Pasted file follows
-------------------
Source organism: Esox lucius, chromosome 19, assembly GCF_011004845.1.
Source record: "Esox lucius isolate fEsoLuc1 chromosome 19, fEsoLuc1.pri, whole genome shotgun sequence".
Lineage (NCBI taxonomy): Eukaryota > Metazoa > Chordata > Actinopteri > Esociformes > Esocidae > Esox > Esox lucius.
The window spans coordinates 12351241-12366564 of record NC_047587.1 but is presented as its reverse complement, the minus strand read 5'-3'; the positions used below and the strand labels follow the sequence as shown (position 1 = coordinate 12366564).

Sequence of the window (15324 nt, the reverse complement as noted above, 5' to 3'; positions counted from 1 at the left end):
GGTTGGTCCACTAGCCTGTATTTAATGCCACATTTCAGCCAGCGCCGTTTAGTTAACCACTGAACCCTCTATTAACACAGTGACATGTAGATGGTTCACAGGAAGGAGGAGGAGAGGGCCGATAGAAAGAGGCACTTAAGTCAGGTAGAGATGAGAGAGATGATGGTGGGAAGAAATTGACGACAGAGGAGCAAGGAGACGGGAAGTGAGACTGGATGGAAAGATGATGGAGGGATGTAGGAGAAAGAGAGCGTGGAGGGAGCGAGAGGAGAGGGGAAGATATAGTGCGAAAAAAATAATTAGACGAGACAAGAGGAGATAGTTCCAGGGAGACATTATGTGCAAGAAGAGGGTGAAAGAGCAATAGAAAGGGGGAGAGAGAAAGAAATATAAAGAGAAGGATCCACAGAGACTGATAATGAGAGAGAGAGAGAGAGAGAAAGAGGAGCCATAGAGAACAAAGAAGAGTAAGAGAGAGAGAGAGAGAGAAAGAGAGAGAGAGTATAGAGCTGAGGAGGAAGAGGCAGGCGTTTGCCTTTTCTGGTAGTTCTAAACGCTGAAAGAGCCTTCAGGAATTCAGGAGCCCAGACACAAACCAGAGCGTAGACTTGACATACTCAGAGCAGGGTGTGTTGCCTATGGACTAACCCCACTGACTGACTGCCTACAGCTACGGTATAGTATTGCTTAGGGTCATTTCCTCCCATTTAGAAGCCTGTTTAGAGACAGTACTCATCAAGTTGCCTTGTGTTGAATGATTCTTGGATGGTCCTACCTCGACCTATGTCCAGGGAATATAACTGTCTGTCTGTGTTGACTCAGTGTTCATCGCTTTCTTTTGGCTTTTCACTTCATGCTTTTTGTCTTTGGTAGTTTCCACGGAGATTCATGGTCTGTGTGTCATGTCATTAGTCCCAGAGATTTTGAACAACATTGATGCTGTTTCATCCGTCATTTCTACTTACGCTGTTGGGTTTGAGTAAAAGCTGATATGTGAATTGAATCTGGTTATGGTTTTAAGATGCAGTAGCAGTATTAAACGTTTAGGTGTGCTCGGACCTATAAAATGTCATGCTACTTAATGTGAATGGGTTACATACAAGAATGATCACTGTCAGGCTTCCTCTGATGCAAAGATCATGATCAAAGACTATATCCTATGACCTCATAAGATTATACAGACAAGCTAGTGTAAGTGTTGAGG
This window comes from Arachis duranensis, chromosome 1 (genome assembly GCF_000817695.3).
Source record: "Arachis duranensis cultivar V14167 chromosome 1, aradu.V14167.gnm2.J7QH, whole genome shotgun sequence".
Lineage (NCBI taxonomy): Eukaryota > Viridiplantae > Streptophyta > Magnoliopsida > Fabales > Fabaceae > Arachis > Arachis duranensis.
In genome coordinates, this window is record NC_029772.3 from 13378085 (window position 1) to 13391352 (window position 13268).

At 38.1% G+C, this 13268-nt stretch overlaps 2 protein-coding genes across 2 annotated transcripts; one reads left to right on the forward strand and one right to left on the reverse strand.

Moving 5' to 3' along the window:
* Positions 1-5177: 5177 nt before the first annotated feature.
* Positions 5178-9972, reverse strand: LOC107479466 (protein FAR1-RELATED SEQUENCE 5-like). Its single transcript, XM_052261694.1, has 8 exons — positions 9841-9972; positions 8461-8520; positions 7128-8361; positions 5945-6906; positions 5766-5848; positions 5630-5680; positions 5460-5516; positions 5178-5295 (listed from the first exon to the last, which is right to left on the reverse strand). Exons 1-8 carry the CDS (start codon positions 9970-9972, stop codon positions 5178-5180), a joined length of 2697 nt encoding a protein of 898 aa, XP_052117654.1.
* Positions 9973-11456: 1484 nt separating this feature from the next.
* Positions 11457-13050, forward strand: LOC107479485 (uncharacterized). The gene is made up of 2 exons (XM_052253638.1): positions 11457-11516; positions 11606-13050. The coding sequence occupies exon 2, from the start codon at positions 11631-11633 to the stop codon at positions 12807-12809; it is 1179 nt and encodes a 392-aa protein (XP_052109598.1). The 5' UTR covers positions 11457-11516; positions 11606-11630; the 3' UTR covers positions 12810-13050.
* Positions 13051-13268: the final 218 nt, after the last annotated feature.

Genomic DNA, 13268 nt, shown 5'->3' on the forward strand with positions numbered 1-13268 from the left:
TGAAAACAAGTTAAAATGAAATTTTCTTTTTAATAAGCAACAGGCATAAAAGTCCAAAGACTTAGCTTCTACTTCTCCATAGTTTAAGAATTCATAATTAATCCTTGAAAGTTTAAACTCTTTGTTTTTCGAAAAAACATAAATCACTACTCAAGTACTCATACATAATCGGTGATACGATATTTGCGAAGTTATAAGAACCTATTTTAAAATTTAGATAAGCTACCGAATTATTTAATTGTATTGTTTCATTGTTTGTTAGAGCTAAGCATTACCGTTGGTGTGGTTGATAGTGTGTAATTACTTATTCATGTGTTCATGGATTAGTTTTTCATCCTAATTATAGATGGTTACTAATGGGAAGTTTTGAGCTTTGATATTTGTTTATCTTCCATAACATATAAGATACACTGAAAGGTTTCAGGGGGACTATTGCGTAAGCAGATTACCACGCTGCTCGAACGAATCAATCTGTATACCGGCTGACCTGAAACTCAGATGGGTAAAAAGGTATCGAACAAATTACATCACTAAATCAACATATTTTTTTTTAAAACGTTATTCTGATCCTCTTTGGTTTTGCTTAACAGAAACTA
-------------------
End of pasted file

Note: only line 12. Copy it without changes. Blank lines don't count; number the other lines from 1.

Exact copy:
Moving 5' to 3' along the window: